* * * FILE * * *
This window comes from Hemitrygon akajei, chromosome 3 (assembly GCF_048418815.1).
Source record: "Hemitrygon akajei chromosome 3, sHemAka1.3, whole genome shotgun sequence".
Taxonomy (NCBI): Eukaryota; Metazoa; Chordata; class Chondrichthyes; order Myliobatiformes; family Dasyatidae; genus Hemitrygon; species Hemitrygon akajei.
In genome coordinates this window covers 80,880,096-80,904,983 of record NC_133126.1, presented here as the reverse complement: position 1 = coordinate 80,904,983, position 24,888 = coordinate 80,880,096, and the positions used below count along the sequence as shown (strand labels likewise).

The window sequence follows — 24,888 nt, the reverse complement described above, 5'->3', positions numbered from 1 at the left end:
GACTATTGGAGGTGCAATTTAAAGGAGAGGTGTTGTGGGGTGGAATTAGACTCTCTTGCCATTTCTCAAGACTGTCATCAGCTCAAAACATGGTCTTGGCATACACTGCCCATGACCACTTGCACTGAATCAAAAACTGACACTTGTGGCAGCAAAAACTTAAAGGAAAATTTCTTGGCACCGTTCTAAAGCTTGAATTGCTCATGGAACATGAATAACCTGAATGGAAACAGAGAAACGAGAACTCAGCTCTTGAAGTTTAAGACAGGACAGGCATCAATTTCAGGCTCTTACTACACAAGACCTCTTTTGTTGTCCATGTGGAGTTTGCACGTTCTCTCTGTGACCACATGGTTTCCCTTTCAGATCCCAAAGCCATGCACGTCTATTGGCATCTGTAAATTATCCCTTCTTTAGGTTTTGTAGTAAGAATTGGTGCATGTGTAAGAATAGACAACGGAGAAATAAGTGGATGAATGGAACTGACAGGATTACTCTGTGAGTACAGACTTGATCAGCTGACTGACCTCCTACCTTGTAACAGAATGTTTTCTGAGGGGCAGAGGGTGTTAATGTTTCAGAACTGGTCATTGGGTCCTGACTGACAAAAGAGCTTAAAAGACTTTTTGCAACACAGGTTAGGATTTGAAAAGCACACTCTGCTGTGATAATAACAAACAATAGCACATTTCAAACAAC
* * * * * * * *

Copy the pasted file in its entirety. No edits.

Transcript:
This window comes from Hemitrygon akajei, chromosome 3 (assembly GCF_048418815.1).
Source record: "Hemitrygon akajei chromosome 3, sHemAka1.3, whole genome shotgun sequence".
Taxonomy (NCBI): Eukaryota; Metazoa; Chordata; class Chondrichthyes; order Myliobatiformes; family Dasyatidae; genus Hemitrygon; species Hemitrygon akajei.
In genome coordinates this window covers 80,880,096-80,904,983 of record NC_133126.1, presented here as the reverse complement: position 1 = coordinate 80,904,983, position 24,888 = coordinate 80,880,096, and the positions used below count along the sequence as shown (strand labels likewise).

The window sequence follows — 24,888 nt, the reverse complement described above, 5'->3', positions numbered from 1 at the left end:
GACTATTGGAGGTGCAATTTAAAGGAGAGGTGTTGTGGGGTGGAATTAGACTCTCTTGCCATTTCTCAAGACTGTCATCAGCTCAAAACATGGTCTTGGCATACACTGCCCATGACCACTTGCACTGAATCAAAAACTGACACTTGTGGCAGCAAAAACTTAAAGGAAAATTTCTTGGCACCGTTCTAAAGCTTGAATTGCTCATGGAACATGAATAACCTGAATGGAAACAGAGAAACGAGAACTCAGCTCTTGAAGTTTAAGACAGGACAGGCATCAATTTCAGGCTCTTACTACACAAGACCTCTTTTGTTGTCCATGTGGAGTTTGCACGTTCTCTCTGTGACCACATGGTTTCCCTTTCAGATCCCAAAGCCATGCACGTCTATTGGCATCTGTAAATTATCCCTTCTTTAGGTTTTGTAGTAAGAATTGGTGCATGTGTAAGAATAGACAACGGAGAAATAAGTGGATGAATGGAACTGACAGGATTACTCTGTGAGTACAGACTTGATCAGCTGACTGACCTCCTACCTTGTAACAGAATGTTTTCTGAGGGGCAGAGGGTGTTAATGTTTCAGAACTGGTCATTGGGTCCTGACTGACAAAAGAGCTTAAAAGACTTTTTGCAACACAGGTTAGGATTTGAAAAGCACACTCTGCTGTGATAATAACAAACAATAGCACATTTCAAACAAC